What’s Twitter good for? Many have wondered.
My answer: To start and/or participate in a conversation on a specific subject. And a particularly useful Twitter conversation: live conversations during a conference or gathering.
At the Business Innovation Factory, a nonprofit that helps transform complex social systems such as healthcare and education, we host an annual Summit and regular gatherings.
Since Twitter launched, we’ve encouraged public conversations via Twitter using event-specific hashtags (e.g.,#BIF10, #hcnarrative). I use Twitter to raise awareness and engagement before and during the event. During the event, Twitter helps those watching via live-stream video feel more a part of the event.
Most live-event tweeters default to sharing speaker sound bites. So how do you avoid repetition and make your event’s tweet stream more interesting and useful? You have to herd the live-Tweeters. Here’s how we’ve done this successfully.
- Popularize the hashtag before and during the event via event materials, emails, and your own tweets about the event.
- Add attendees’ Twitter handles to a public list, so everyone can see and retweet each other.
- Add attendees’ Twitter handles to their nametags.
- Identify a group of “super-Tweeters” who will also be open to editorial direction. We’ve developed a list of good live-tweeters to whom we offer free registration.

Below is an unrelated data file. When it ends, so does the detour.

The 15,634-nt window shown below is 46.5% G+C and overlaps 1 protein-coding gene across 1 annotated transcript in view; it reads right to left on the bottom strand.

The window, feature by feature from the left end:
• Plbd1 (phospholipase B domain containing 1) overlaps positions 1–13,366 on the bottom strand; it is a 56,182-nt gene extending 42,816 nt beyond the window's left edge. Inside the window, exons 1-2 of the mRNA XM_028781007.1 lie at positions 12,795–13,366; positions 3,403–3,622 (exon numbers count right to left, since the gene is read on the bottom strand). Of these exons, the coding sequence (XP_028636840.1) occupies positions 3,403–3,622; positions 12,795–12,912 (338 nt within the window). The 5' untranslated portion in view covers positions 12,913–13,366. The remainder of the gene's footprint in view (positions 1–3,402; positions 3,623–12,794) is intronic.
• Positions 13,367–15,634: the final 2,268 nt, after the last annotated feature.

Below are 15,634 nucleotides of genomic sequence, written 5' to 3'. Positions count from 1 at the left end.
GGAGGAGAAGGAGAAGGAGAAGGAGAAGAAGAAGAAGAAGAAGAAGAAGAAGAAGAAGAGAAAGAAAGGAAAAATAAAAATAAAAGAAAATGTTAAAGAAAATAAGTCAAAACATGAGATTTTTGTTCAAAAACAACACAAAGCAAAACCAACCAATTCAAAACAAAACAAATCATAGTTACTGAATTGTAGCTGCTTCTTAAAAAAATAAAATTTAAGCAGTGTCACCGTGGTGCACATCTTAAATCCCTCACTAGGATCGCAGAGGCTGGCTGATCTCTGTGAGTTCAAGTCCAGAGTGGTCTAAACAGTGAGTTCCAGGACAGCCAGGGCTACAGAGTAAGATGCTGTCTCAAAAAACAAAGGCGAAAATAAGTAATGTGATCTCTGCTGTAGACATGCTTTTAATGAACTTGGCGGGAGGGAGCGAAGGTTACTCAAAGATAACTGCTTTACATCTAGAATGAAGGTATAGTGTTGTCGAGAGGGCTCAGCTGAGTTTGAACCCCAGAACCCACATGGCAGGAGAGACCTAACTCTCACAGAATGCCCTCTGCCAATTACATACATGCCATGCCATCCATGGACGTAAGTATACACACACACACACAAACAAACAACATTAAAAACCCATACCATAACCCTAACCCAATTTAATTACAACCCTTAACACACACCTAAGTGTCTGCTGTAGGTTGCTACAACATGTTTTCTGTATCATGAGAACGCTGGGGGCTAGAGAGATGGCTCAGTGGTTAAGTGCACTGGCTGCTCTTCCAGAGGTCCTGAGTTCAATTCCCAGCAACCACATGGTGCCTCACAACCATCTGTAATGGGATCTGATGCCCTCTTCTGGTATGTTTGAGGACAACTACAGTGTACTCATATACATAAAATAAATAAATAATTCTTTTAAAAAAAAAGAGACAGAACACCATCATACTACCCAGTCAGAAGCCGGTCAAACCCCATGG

- At the event, broadcast the event’s tweet stream on a monitor in a public area; this encourages others to tweet and sparks conversations at the event itself.
- Make sure you have good Wi-Fi at the event and share the information; consider setting up a separate (from other attendees) password-protected Wi-Fi network for tweeters and press.
- Once you’ve assembled a group of tweeters, assign roles. I send an email ahead of time describing these roles, so people can volunteer to do what most interests them.
Roles include tweeting:
- sound bites and speaker quotes.
- information, including links to speaker bios on or off our site and links to past stories on the topic, past stories by the storyteller, pictures of speaker slides and anything else of relevance.
- color commentary, tweets that offer context from the POV of different industries, occupations or concerns; tweets that describe the crowd and atmosphere; photos from the event.
- live-stream help and amplification, including tweeting and re-tweeting the live-stream link and the Twitter handles of those who are helping live-streamers; solving technical problems; and responding to questions viewers tweet (these range from clarifications about speaker comments and slides, to requests to post pictures of items not visible on the live-stream (in one case, a speaker’s 3D-printed shoes).
Post-event, you’ll have a rich tweet stream that can be archived and shared and mined for insights. You can archive part of a tweet stream using Storify, but with the help of a professional you can archive all tweets using a specific hashtag during a specific time period.
Renee Hopkins is Community Engagement Manager at Business Innovation Factory; tweeting @Renee_Hopkins and @TheBIF; curious about curiosity, innovation, and creativity; twangy singer and #RollTide alumna.
Case Studies, Strategy, Tactics & Best Practices, Twitter